I worked for Netflix, analyzing their inventory of films back when they ran primarily a mail/DVD business, before they transitioned to online streaming. The algorithm that determines which shows and films they recommend to viewers was in its infancy at the time. Our team contributed to the data they use to categorize and organize films. We’d fill out massive spreadsheets about various titles, touching upon things like: themes, relationships, tone, level of violence or sex, profanity – it was extensive. Somehow, I became a go-to analyzer for classic Hollywood films and broad comedies. I watched lots of Elvis movies and saw almost every title of Tyler Perry’s Madea series. I covered a wide array!
What made you want to make The Room Actors: Where Are They Now?
I played the best friend character, “Michelle” in the movie, The Room. When Greg Sestero’s book The Disaster Artist came out, the book and the original movie The Room were getting so much press and it all basically said, “the actors in The Room suck.” And I took issue with that. I felt that we didn’t have the best material to work with in The Room – to say the least! Plus, none of us saw a script so we had no idea where our scenes fell in the trajectory of the movie. Those issues, plus on-set shenanigans created a situation not conducive to delivering a masterful performance. And I knew The Room actors were better than the press gave them credit for. So, I thought, why don’t I marry the fact that I’m a comedy writer and I’m in The Room and create a mockumentary series where The Room actors can poke fun at themselves, have a good laugh and in the process, show that we can be decent under the right conditions. I raised money on Kickstarter for the show and it ultimately became my directorial debut and launched my directing career. The fact that people, particularly Room fans, love the show has been wonderful – we are thrilled by the positive comments and feedback we’ve gotten. And I do think the series achieved what I wanted by giving us some redemption and a chance to be in on the joke. Visit: www.theroommockumentary.com to watch the 8 completed episodes.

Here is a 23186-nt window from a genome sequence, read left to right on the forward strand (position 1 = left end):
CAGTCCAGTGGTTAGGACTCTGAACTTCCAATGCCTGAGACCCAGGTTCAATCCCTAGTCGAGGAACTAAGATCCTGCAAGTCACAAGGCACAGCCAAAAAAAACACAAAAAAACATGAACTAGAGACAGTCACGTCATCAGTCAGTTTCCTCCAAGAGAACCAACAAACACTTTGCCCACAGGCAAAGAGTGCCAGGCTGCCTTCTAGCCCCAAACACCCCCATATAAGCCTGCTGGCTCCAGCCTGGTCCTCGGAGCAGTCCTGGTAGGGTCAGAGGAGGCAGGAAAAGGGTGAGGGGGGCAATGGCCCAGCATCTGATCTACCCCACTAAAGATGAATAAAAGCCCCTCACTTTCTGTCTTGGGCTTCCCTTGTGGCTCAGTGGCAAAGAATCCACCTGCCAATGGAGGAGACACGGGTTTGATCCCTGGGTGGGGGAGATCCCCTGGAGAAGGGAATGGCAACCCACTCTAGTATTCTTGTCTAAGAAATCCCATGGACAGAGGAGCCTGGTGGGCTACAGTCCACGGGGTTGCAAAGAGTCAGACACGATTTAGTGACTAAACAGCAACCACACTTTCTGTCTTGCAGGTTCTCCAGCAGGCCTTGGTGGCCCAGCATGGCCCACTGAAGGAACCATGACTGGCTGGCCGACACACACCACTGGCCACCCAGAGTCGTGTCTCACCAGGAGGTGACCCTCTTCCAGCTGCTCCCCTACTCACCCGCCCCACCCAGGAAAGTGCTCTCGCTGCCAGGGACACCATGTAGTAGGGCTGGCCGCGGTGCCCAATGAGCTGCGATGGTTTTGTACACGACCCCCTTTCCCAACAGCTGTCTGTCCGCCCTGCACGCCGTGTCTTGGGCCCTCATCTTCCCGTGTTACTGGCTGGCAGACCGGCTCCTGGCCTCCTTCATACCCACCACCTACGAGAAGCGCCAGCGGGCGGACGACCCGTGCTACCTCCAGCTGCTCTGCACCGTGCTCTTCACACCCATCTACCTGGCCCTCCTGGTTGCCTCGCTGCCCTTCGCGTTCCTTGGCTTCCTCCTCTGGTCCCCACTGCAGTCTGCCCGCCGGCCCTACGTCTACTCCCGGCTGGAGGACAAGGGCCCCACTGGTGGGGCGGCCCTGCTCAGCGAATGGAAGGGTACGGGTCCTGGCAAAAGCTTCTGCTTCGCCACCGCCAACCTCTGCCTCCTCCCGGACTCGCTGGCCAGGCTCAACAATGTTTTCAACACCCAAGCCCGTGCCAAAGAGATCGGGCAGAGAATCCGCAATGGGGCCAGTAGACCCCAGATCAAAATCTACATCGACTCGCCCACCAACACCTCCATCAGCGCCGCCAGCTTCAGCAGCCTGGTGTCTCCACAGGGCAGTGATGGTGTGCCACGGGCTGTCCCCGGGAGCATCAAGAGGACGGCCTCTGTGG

What are some of your upcoming projects?
A short dramedy I wrote/directed and star in, Fruitless, is currently on the festival circuit. It screens at the Sunscreen Film Festival in St. Pete at the beginning of May. And I’m in pre-production on Public Nuisance, which is a period comedy short about misbehaving women in 19th century America. This year, I finished two new comedy features with writing partners. One is White Zinfandel – a female hot-tub time machine story and the other is Dude From Scratch, where two brilliant female scientists create the perfect man. The pandemic has been good to me in terms of writing. I was commissioned to write a ½ hour family comedy pilot and an hour-long drama pilot and I’ll be filming proof-of-concepts for those series this year. I’m in talks to direct two feature comedy scripts that I didn’t write – which I’m praying to the filmmaking gods come to fruition.
I’m also incredibly honored to be selected as one of Blackmagic Collective’s “Future Directors of Studio Features” for 2021. Through this program, aimed at uplifting talented female directors ready for their first studio feature, we network with high-level executives, producers, showrunners, directors, etc. It’s been fabulous so far – among others, we’ve met Twilight director, Catherine Hardwicke and have meetings next month with Jessica Elbaum and Amy Baer, all of whom are incredible women in the business of amplifying the voices of female storytellers.